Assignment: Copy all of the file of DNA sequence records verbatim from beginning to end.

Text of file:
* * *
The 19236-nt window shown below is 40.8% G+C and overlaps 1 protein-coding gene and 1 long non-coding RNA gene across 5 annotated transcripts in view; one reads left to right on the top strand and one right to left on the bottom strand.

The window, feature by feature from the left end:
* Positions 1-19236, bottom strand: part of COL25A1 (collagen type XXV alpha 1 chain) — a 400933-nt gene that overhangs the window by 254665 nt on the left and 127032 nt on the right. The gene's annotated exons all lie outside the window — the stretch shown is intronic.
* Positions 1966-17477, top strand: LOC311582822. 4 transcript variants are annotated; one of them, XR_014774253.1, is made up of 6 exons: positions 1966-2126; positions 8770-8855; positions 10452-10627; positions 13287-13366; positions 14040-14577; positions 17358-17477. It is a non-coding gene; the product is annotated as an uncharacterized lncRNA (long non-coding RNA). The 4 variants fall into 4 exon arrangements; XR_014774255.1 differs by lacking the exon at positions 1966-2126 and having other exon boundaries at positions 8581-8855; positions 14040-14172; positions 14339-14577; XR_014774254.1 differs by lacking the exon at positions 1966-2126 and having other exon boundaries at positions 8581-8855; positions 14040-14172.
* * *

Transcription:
The 19236-nt window shown below is 40.8% G+C and overlaps 1 protein-coding gene and 1 long non-coding RNA gene across 5 annotated transcripts in view; one reads left to right on the top strand and one right to left on the bottom strand.

The window, feature by feature from the left end:
* Positions 1-19236, bottom strand: part of COL25A1 (collagen type XXV alpha 1 chain) — a 400933-nt gene that overhangs the window by 254665 nt on the left and 127032 nt on the right. The gene's annotated exons all lie outside the window — the stretch shown is intronic.
* Positions 1966-17477, top strand: LOC311582822. 4 transcript variants are annotated; one of them, XR_014774253.1, is made up of 6 exons: positions 1966-2126; positions 8770-8855; positions 10452-10627; positions 13287-13366; positions 14040-14577; positions 17358-17477. It is a non-coding gene; the product is annotated as an uncharacterized lncRNA (long non-coding RNA). The 4 variants fall into 4 exon arrangements; XR_014774255.1 differs by lacking the exon at positions 1966-2126 and having other exon boundaries at positions 8581-8855; positions 14040-14172; positions 14339-14577; XR_014774254.1 differs by lacking the exon at positions 1966-2126 and having other exon boundaries at positions 8581-8855; positions 14040-14172.